Goethe Street in Chicago

OK, I grew up in Chicago, and most of my life I’ve been told the “correct” pronunciation of this street is “GER-tuh.” That pronunciation and the simple “GOATH” seem to be the two in use in Chicago. I studied German a few years back and, confirming my suspicion, there is no “r” sound in “Goethe.” It’s something like “GÖ-tuh.” The “ö” sounding kind of like the vowel in “fir” or the “eu” in French “peu.”

Why in the world have my teachers always insisted on pronouncing a non-existant “R” in the street name, and why do my fellow Chicagoan insist this is the proper pronunciation, when it obviously is not?

My suspicion tells me it has to do with some language books which tell you “ö” is pronounced as “ER” (but only in British English) or as “ER” with a note telling you not to pronounce the “R.”

Any ideas? And why has this misinformation been so widespread?

Why is Cairo in southern Illinois pronounced KAY-ro?

Why is Prarie du Chien in Wisconsin pronounced Prayer-ee doo SHEEN?

Why is La Grange road called La Grain-jeh?

And let’s not even get into the various manglings of Indian place names, like Chicago…

People have problems pronouncing foreign words, but once you get enough people mispronouncing a word for long enough, the mispronounciation becomes the new standard. The people in KAY-ro have been calling it KAY-ro for generations, so KAY-ro it is.

As to why Goethe is misprounounced in this particular way, the o-umlaut sound is unnatural in English. So people substitute the closest common English sound, which is “er.” Those who take German classes or read footnotes in dictionaries know this is incorrect, but it takes practice to say this unfamiliar sound correctly.

Try this simple test. Pick a random (non-German-speaking, non-expert-in-Romantic-Literature) person, and say “Goethe” with the correct pronounciation. Then ask them to repeat it back to you. I’d wager that most of them say “Ger-tuh.”

What Wumpus said. Obviously this IS the proper pronunciation of the street, although it is not the proper pronunciation of the author’s name.

Although personally I prefer when the bus drivers announce it as “Go-Thee.”

Many foreign words, the German “Goethe” included, contain phonemes which don’t exist in English. So most Americans can’t really hear this properly. So Goethe becomes Ger-tuh as a semi-reasonable substitute. Then there are those who don’t understand German pronounciation rules that call it “gothe” or “goetee” or whatever. They just don’t know any better. Eventually these become accepted usages by enough people.

Warning: Politically incorrect stereotype joke approaching.
Hence the old gag about the Irish builder being interviewed for a building job and getting asked what’s the difference between a girder and a joist. “Ah, that’s easy, one wrote Faust and the other Ulysses.”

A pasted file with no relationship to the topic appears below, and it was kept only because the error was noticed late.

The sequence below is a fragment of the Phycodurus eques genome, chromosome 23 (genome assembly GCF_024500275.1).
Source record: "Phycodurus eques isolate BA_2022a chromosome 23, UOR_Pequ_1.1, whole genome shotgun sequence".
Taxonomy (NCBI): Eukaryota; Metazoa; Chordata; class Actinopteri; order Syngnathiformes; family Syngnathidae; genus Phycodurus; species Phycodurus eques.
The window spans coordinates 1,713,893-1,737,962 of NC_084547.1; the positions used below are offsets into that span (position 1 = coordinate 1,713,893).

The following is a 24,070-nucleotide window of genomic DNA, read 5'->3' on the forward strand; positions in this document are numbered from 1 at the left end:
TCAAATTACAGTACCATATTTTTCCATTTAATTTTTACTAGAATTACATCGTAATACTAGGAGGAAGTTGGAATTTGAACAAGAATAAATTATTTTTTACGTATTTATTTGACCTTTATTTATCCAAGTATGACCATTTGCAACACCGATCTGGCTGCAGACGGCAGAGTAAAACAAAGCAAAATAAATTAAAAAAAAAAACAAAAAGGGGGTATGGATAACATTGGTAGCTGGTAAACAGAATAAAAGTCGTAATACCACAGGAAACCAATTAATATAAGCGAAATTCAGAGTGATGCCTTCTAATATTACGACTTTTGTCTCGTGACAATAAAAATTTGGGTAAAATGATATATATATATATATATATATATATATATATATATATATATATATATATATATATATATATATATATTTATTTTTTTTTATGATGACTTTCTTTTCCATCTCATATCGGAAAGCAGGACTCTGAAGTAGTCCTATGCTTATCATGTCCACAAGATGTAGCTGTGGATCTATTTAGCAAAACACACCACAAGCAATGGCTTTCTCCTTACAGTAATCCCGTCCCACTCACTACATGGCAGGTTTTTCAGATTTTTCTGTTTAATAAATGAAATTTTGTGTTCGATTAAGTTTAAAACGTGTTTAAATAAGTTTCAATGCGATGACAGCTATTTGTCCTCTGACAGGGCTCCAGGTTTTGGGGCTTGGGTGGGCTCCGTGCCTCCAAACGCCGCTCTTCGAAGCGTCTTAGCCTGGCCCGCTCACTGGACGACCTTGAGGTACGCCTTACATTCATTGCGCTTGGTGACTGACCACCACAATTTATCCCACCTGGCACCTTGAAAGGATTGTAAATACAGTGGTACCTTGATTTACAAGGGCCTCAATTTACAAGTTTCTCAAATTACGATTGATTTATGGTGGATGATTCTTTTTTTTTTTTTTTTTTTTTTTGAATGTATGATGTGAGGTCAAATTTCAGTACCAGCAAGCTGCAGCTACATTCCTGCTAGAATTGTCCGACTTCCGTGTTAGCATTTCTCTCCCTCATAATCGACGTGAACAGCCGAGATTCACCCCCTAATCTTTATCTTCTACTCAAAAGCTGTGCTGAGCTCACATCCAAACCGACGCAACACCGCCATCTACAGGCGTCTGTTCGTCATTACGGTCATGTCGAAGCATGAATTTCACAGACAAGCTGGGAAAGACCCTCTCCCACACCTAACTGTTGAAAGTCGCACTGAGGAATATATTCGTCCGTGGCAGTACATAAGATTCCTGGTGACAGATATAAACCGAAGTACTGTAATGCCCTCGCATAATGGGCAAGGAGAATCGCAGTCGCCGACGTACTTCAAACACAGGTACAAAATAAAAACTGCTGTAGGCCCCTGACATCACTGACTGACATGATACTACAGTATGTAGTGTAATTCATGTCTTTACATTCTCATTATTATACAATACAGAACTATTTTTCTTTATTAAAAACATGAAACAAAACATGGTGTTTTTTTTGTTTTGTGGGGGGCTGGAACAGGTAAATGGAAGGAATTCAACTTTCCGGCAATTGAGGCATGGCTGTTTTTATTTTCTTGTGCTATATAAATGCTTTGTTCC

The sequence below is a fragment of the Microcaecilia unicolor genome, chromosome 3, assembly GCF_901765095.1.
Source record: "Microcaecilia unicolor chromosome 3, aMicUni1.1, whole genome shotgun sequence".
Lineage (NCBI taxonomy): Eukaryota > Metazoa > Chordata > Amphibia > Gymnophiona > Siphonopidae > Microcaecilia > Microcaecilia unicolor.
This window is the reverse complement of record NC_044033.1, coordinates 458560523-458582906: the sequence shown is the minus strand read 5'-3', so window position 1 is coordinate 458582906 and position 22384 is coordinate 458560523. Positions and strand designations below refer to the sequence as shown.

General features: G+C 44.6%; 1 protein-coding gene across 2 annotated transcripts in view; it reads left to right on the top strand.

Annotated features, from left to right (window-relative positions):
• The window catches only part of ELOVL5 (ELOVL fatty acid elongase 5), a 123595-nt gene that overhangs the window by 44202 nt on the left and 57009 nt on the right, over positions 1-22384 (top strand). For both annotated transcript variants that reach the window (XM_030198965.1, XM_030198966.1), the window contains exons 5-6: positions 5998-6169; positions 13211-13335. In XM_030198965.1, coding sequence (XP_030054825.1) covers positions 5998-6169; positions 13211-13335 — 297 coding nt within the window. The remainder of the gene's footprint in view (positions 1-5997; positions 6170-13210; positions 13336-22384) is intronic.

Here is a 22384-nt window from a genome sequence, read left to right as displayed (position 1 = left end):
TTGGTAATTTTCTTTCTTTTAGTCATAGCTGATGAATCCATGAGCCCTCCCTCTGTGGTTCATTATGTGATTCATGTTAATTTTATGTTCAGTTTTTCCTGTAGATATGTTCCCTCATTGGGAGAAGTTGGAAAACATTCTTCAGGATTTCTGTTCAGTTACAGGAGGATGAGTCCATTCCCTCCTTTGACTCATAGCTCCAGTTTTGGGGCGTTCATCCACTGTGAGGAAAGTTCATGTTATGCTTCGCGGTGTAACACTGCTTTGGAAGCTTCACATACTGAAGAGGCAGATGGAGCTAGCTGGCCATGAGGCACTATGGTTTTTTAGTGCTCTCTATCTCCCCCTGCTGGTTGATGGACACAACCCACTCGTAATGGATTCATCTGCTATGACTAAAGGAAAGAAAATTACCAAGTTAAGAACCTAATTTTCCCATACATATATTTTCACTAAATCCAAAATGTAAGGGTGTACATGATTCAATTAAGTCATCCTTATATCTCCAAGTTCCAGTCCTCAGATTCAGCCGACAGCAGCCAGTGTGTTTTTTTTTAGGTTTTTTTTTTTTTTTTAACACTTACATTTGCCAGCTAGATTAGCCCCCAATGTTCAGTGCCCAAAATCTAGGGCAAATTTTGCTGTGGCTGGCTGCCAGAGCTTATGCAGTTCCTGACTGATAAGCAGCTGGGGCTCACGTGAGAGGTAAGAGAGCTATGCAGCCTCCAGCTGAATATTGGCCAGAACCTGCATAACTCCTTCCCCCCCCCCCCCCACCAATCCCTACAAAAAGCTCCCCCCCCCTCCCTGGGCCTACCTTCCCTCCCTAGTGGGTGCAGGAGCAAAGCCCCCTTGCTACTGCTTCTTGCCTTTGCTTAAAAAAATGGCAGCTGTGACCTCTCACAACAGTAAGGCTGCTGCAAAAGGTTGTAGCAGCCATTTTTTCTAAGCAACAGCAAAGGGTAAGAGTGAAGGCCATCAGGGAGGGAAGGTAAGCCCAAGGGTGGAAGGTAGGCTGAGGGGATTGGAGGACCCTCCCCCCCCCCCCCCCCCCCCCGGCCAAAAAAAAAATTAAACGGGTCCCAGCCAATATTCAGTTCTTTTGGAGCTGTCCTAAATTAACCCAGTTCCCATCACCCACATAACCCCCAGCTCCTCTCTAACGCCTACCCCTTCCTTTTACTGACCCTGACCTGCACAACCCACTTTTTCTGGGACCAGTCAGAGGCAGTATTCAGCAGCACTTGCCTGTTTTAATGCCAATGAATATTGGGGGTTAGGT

Dequindre in Detroit and San Felipe in Houston – both roadways that crack me up given their pronunciations.

Ok, I’ll bite. I know Houston has San Fill-uh-pee (not to mention San Jacinto with an English “J”); how is Dequindre pronounced?

I grew up in Houston, and my family and I often went out to the San Jacinto Battleground when I was young. This of course is the battleground upon which Texas won its independence from Mexico on April 21, 1836. We always pronounced it with the English “J” sound.

Years later, I was present there for the commissioning of the USS San Jacinto (CG 56). A couple of years after that, I participated in exercises with the ship. Inevitably, people not associated with the ship tried to pronounce the ship name with a Spanish “J” (“Y”) sound. I always corrected them. After all, the ship was named after the battle (like all of the Ticonderoga class cruisers were named after battles), and WE (the Texans) won the battle! :slight_smile:

“Dee-quin-der.” I used to live about a mile away from it…

Detroit should be Detrwa, with a rolled r. Beloit, Wis., should be Belwa. New York should be Democratic.

Des Plaines, Illinois.

My New Jersey wife still can’t get over that one.

Does she say, “De Plane, Boss, De Plane?”

Yes, agreed to all, but the thing is all the other examples you have make sense from an English standpoint. I can see how “Cairo” is pronounced “KAY-ro,” and the others.
(Although if you’re talking about La Grange Road just outside Chicago, I’ve never heard anything but “Luh GRAINJ.” Same for the 'burb.)

Anyhow, all the examples y’all have given make sense. This one does not to me. The “oe” in Goethe sounds nothing like an “er.” Nothing. Even before I learned German or French I was never under the impression that this vowel sound contains an “r,” and I don’t understand how people hear this nonexistant “r.”

You know, “Goath” or “Goath-ee” is fine with me…at least it’s more-or-less following English pronunciation. But “GER-tuh”? C’mon. What bugs me is that I’ve heard people insist this is the correct pronunciation of the street.

Agreed, there is no “R” sound in the correct German pronunciation of “Goethe”, but the “oe” vowel sounds just like the vowel commonly used in English before an “r”, as in “fur”, etc., so English speakers who never hear that vowel except before an “r” think they have heard an “r”. Actually, in some regional pronunciations of English, the “r” is not actually pronounced, so the sound of “ir”, “er”, or “ur” may be exactly like German “oe”.